Programs as Experimental Apparatus
Suppose you have two photographs of a patch of the night sky:
and you want to know how different they are. The simplest way would be to see if any of the pixels' values differ, but that's pretty much guaranteed to return a "yes". A better measure is to see how many pixels differ by more than some threshold, but that raises two questions:
- how to measure the differences between pixels, and
- what threshold to use.
To answer the first question, most images encode the red, green, and blue values of pixels separately, so we can add up the absolute values of the differences between those color values:
d1 = abs(R — r) + abs(G — g) + abs(B — b)
We could equally well add the color values for each pixel to get a total, then look at the differences between those:
d2 = abs((R + G + B) — (r + g + b))
Does it matter which we choose? And either way, how big a difference should count as different? Since we're scientists, we can answer these questions experimentally. Here's a Python program that reads in an image, scales it down to half its original size, scales it back up, then calculates both difference measures. Its output is a histogram of how many pixels differ by how much according to the two measures, and how different the measures are from each other:
import sys from PIL import Image # Load the original image. original = Image.open(sys.argv) width, height = original.size original_data = original.load() # Create a duplicate by enlarging then shrinking the original. duplicate = original.resize((width/2, height/2)).resize((width, height)) duplicate_data = duplicate.load() # Count how many pixels differ by how much using two measures: # | (R+G+B) - (r+g+b) | # | R-r | + | G-g | + | B-b | overall =  * (3 * 255 + 1) individual =  * (3 * 255 + 1) for x in xrange(width): for y in xrange(height): o_r, o_g, o_b = original_data[x, y] d_r, d_g, d_b = duplicate_data[x, y] diff_o = abs((o_r + o_g + o_b) - (d_r + d_g + d_b)) overall[diff_o] += 1 diff_i = abs(o_r - d_r) + abs(o_g - d_g) + abs(o_b - d_b) individual[diff_i] += 1 # Display histogram. num = width * height print '%10s %10s %10s %10s %10s %10s' % \ ('diff', 'overall', '%age', 'individual', '%age', 'difference') for i in range(len(overall)): pct_o = 100.0 * float(overall[i]) / num pct_i = 100.0 * float(individual[i]) / num diff = abs(overall[i] - individual[i]) pct_d = 100.0 * float(diff) / num print '%10d %10d %10.1f %10d %10.1f %10.1f' % \ (i, overall[i], pct_o, individual[i], pct_i, pct_d)
Its output looks like this:
The good news is that there isn't much difference between the counts for the two measures. However, it's hard to get a sense of what else is in this data. Time to visualize—let's plot the percentage of pixels that difference according to d1:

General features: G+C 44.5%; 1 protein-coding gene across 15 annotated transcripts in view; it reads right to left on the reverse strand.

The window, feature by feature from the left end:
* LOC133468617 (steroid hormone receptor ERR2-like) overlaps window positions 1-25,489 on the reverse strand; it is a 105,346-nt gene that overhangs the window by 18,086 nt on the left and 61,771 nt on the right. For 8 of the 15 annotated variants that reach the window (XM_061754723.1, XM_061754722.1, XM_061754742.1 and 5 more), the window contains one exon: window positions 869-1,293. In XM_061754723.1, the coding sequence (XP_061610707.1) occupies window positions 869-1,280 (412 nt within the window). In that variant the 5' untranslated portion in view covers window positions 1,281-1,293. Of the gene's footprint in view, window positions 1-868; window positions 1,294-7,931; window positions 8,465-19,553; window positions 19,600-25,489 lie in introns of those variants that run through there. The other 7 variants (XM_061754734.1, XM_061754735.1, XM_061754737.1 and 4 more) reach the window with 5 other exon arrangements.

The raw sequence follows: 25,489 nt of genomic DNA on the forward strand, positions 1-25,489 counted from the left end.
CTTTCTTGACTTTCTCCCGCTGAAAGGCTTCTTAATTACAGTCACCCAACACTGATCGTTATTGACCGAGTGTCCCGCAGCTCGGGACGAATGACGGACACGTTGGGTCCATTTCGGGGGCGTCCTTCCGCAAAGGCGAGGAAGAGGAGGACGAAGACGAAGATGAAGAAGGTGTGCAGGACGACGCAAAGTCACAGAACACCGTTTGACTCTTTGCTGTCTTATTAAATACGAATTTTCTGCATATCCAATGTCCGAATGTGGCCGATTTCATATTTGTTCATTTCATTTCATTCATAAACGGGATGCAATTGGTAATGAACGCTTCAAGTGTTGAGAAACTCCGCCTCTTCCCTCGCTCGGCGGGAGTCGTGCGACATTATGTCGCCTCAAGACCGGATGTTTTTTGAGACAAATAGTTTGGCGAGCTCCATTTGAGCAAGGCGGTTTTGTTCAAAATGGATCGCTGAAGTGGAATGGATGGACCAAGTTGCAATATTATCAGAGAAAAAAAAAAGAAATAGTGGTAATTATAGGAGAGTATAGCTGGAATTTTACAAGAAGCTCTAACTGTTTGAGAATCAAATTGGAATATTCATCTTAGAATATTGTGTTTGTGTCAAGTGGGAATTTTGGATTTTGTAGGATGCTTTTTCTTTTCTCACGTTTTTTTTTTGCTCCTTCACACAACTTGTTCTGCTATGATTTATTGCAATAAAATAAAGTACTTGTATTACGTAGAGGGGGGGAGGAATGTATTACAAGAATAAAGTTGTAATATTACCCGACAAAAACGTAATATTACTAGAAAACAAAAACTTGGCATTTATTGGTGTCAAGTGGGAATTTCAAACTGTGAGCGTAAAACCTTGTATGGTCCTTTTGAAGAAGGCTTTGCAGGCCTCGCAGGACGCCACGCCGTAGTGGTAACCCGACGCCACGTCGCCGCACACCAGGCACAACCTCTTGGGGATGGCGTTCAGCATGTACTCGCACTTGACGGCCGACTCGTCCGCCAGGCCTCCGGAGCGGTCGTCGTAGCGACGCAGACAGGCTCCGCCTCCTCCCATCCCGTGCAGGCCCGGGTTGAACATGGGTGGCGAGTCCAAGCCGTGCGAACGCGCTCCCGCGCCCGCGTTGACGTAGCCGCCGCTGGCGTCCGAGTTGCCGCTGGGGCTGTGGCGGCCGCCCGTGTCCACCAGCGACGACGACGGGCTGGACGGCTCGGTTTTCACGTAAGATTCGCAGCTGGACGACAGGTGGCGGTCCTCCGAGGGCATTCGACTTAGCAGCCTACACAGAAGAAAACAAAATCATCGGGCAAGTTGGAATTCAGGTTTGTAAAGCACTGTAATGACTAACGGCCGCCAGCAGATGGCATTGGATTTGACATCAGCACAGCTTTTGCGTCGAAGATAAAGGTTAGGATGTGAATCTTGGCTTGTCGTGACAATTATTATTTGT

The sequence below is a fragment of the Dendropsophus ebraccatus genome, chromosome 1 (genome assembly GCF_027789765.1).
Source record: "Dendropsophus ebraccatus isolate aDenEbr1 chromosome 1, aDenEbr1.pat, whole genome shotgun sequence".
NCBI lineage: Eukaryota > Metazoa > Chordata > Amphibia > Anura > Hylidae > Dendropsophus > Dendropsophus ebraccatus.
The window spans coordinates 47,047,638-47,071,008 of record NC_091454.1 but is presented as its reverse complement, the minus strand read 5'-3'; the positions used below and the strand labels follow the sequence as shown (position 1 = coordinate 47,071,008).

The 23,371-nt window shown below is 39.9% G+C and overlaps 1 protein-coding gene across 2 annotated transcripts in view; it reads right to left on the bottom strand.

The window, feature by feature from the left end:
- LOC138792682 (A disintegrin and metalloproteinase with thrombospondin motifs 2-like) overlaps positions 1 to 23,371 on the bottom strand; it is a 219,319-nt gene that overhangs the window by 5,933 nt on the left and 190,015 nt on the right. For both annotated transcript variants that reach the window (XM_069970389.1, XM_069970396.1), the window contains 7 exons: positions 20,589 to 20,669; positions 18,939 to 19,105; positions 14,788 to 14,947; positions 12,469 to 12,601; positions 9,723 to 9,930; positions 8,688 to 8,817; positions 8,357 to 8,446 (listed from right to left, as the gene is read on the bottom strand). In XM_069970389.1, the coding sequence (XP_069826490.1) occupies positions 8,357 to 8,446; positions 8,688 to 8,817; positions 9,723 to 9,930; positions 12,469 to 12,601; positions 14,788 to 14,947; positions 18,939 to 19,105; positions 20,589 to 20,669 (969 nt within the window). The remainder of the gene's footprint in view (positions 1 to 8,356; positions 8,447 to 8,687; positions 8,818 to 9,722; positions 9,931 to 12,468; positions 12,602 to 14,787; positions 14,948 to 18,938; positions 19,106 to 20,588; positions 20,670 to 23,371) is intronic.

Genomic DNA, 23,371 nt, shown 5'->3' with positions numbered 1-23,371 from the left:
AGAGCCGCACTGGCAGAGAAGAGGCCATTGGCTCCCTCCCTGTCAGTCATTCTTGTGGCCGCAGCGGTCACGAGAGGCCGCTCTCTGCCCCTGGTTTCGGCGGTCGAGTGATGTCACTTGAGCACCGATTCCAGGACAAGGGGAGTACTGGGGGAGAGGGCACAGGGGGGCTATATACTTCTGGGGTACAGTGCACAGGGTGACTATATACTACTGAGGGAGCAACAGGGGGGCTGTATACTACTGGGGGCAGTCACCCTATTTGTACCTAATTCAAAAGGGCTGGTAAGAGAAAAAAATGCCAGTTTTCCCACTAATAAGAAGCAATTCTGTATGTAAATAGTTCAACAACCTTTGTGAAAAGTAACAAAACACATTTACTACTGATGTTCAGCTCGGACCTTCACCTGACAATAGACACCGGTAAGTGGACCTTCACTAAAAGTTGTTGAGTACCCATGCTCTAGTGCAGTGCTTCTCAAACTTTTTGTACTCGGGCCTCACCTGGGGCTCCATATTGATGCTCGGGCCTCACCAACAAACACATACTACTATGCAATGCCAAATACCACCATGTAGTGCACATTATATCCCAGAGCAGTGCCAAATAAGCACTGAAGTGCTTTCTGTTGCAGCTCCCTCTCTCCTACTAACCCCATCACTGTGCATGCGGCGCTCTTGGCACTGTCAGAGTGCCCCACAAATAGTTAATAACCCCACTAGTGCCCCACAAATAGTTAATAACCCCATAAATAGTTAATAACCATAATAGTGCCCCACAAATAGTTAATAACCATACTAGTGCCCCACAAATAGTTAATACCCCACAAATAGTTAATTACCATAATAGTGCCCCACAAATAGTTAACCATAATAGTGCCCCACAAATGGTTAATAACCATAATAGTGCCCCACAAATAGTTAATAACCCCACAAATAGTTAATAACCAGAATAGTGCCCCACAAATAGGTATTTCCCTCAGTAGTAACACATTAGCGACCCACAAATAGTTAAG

The result isn't surprising: if our upsize-downsize algorithm didn't lose any information, we'd expect no differences at all. Since rescaling is lossy, though, we see that a lot of pixels differ by small values, and only a few by large values.
But there's something else in our data that could easily be missed. Look at the first dozen entries in the table above; do you see a pattern? Let's plot the scores for multiples of three separately from the scores for differences that aren't even multiples of three:
If we do the same thing for the whole data set, we get:
A moment's thought produces a hypothesis: since we have three color channels (red, green, and blue), it's possible that the rescaling algorithm is introducing a systematic bias by perturbing each channel by one as it sizes up or down. Looking at the curves for differences up to 15, that bias seems to be responsible for most of the overall difference. If we really want to measure the differences between images, we're going to have to find a way to eliminate this.
I'm not going to go into how we might do that now. What I want to point out is that this is not a new problem. Think about the telescope that took the picture we started with. Glass lenses are subject to chromatic aberration; telescope designers must either reshape lenses to minimize it, combine layers of different kinds of glass to correct for it, or tell the astronomer to compensate mathematically somehow. Equally, we can implement a different resizing algorithm to remove this systematic bias, or correct for it. The important thing is to think of a program as a piece of experimental apparatus, and treat it accordingly. That is part of what we want to teach in this course.